CHURCH OFFICIALS in the earthquake-struck New Zealand city of Christchurch have announced plans to build a 25-metre-high cathedral constructed with 104 tubes of cardboard.
The 700-seat structure is planned as a temporary replacement for the iconic stone ChristChurch Cathedral, which was severely damaged in the February 2011 earthquake.
Over 180 people were killed by the 6.3-magnitude earthquake on 22 February 2011.
The Rev Craig Dixon, a church spokesman, said the temporary cathedral would cost up to NZ$5 million (€3.15 million) and would be used for ten years while a permanent replacement is designed and built.
File photo of the severely damaged cathedral in downtown Christchurch. (AP Photo/Martin Hunter)
The Japanese architect, Shigeru Ban, has used cardboard as a material for other temporary buildings, including a “paper church” which used as a community centre after the 1995 Kobe earthquake in Japan.
Dixon said he hopes construction can begin within about six weeks and be completed by the end of the year.
“I think this building has the potential to become an icon in its own right,” he said. “I think it will be greatly loved for a long time.”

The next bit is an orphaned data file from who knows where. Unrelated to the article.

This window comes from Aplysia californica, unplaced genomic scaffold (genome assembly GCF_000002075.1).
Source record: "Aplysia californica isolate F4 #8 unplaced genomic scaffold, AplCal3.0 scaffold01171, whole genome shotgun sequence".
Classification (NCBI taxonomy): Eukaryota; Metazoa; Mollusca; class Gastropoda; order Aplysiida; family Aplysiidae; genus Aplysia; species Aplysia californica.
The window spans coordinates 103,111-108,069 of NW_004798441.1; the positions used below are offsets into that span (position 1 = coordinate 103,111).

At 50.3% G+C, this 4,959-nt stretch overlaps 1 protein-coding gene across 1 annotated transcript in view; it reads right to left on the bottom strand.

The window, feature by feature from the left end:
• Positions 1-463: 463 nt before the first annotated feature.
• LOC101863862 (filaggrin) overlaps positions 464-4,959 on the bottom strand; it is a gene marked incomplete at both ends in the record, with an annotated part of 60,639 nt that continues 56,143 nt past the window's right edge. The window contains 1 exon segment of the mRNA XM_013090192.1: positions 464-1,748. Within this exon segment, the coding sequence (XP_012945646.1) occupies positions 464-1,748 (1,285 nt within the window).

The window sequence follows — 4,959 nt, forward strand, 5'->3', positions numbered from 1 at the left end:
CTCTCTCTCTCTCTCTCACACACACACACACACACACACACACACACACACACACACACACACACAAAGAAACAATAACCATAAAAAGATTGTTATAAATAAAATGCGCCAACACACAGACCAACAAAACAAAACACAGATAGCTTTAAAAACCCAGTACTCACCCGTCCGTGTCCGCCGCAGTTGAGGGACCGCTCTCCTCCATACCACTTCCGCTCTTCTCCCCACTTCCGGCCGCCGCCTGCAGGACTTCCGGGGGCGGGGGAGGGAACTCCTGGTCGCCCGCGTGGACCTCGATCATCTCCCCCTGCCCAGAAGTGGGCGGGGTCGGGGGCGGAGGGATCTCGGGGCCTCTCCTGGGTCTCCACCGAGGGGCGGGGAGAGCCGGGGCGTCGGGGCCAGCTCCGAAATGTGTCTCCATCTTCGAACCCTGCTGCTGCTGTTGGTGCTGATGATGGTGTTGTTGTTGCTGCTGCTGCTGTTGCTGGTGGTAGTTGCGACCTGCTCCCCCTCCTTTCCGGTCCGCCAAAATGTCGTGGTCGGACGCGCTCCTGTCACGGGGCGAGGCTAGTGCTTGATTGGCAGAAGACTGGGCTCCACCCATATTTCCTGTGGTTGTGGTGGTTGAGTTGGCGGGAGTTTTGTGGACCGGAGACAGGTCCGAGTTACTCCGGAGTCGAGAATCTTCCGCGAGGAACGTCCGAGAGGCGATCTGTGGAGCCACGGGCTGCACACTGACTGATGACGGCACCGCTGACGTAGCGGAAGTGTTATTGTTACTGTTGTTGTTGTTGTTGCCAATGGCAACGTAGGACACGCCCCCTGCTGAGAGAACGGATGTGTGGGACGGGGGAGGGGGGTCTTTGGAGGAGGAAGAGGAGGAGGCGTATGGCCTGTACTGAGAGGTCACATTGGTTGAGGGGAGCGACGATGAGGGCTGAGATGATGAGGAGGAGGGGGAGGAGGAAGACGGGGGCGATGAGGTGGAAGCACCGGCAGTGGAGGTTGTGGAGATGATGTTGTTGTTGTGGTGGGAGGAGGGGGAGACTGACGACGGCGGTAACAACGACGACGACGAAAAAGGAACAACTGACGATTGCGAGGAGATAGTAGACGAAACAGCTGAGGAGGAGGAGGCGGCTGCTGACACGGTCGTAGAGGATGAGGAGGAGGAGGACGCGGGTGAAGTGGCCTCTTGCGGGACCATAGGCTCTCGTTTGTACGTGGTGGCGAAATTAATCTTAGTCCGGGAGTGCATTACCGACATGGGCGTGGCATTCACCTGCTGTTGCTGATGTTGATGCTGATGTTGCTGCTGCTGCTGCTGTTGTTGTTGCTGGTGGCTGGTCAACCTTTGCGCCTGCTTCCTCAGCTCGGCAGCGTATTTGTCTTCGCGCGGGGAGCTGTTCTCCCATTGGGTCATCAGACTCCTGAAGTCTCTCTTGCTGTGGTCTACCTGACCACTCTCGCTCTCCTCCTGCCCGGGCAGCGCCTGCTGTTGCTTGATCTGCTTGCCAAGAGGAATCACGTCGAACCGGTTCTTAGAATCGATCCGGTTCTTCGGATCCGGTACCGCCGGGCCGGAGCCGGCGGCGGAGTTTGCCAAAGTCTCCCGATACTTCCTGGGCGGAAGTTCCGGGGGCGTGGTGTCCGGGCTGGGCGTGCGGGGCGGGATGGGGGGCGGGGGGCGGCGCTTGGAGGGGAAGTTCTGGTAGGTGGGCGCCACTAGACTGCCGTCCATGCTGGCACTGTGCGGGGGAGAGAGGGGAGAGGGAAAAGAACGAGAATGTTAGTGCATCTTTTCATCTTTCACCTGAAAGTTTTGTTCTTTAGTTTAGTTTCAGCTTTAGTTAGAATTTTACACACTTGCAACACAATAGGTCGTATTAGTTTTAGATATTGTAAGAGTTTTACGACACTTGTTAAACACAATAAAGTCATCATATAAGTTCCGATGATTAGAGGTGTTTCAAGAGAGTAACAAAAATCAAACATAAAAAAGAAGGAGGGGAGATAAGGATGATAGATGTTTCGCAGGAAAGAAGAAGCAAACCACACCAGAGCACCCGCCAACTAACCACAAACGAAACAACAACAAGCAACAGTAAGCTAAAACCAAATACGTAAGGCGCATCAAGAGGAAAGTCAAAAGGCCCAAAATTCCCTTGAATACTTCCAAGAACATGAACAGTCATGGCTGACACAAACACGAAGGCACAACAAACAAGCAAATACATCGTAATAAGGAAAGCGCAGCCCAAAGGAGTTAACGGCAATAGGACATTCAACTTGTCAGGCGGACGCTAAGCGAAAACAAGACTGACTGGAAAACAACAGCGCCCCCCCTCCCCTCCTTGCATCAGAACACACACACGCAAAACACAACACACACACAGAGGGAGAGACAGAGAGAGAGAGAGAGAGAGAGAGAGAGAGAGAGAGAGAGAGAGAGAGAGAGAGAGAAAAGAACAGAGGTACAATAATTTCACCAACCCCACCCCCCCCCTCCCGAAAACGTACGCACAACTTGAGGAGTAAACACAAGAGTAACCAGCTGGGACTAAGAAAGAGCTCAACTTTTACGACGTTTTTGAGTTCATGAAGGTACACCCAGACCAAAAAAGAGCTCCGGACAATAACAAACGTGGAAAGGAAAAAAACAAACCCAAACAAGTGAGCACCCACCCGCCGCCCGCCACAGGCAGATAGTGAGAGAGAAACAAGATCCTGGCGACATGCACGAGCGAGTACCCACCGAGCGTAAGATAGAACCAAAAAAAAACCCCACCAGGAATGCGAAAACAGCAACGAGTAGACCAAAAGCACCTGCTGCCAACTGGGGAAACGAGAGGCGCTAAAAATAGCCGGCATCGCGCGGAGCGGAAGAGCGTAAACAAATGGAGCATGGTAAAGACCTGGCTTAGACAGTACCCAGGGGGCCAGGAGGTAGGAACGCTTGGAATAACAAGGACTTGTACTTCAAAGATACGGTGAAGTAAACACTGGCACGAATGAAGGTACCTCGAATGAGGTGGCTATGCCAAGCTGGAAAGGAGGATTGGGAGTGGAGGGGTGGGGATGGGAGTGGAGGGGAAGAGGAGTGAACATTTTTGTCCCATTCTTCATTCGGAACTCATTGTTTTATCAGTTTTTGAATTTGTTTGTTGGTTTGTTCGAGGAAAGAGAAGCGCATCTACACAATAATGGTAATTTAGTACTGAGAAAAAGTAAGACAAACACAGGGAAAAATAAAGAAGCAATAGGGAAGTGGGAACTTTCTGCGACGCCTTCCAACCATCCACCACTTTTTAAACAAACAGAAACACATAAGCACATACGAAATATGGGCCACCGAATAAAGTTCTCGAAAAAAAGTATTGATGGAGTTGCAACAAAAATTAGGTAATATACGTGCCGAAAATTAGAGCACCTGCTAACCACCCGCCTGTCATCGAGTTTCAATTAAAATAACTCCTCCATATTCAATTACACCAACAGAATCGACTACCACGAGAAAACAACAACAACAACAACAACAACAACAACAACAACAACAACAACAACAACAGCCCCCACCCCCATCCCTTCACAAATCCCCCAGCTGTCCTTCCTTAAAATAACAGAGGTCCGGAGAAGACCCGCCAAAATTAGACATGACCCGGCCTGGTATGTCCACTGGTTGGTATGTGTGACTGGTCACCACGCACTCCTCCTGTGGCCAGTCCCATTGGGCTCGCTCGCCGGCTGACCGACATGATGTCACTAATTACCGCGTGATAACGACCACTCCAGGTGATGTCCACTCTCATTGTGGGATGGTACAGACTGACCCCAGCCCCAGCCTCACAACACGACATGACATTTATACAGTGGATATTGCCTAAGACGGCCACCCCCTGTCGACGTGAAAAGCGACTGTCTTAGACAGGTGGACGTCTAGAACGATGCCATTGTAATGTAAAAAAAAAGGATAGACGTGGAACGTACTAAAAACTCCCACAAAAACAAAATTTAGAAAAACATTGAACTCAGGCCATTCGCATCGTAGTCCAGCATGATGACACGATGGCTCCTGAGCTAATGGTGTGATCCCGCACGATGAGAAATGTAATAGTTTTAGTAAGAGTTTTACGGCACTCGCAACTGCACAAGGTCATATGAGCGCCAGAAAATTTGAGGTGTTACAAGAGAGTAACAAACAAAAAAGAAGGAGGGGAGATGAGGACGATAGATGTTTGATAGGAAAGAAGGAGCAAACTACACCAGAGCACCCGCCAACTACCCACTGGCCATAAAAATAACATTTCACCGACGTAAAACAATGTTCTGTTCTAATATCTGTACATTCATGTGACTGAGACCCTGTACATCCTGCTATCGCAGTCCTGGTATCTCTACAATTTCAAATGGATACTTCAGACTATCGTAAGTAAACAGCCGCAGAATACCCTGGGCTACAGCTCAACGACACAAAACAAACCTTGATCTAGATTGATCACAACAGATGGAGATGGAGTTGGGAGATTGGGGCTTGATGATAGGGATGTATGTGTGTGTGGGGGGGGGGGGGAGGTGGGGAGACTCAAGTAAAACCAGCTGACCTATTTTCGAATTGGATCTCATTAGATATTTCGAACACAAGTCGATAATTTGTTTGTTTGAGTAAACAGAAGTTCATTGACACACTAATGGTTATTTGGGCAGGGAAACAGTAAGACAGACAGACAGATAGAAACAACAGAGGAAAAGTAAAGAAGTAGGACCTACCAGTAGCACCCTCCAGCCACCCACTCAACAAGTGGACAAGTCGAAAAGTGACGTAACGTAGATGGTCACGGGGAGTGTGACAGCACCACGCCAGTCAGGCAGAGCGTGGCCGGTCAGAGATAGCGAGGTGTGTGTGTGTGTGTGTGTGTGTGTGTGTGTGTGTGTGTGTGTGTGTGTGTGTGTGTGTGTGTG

Dixon said the structure would be weatherproof and fire-resistant. He said the plan is to use traditional materials like concrete, steel and wood to provide structural support to the A-frame-style cathedral and an attached annex.
Up to two dozen shipping containers inside would provide space for offices, a kitchen and storage, he added, while the roof would be made of an opaque polycarbonate material.
An artist’s rendering of the temporary cathedral’s interior. (Image from ChristChurch Cathedral)
Richard Gray, the chairman of a church group that has been driving the project, said the cathedral will make a statement that Christchurch is moving forward, and that people are finding solutions that are not only innovative but also environmentally friendly — after all, he points out, the cathedral would be recyclable.
Anglican leaders in Christchurch have chosen a site in Latimer Square, about 300 metres from the ruins of the current cathedral and near where 115 people died when the Canterbury Television (CTV) building collapsed.
“It’s very symbolic that it’s across the road from the CTV building. It’s very poignant,” Gray said.
Gray also said that the “bulk” of the finance required for the project “is in hand”, but said that further fundraising would be carried out to cover the cost of erecting the temporary structure.
Anglican leaders have yet to submit their final plans to city officials, who would need to approve them before construction could begin. City officials did not respond to requests for comment today, although Gray said he’s confident the church has done its due diligence and the project will be approved.
- Additional reporting by Susan Ryan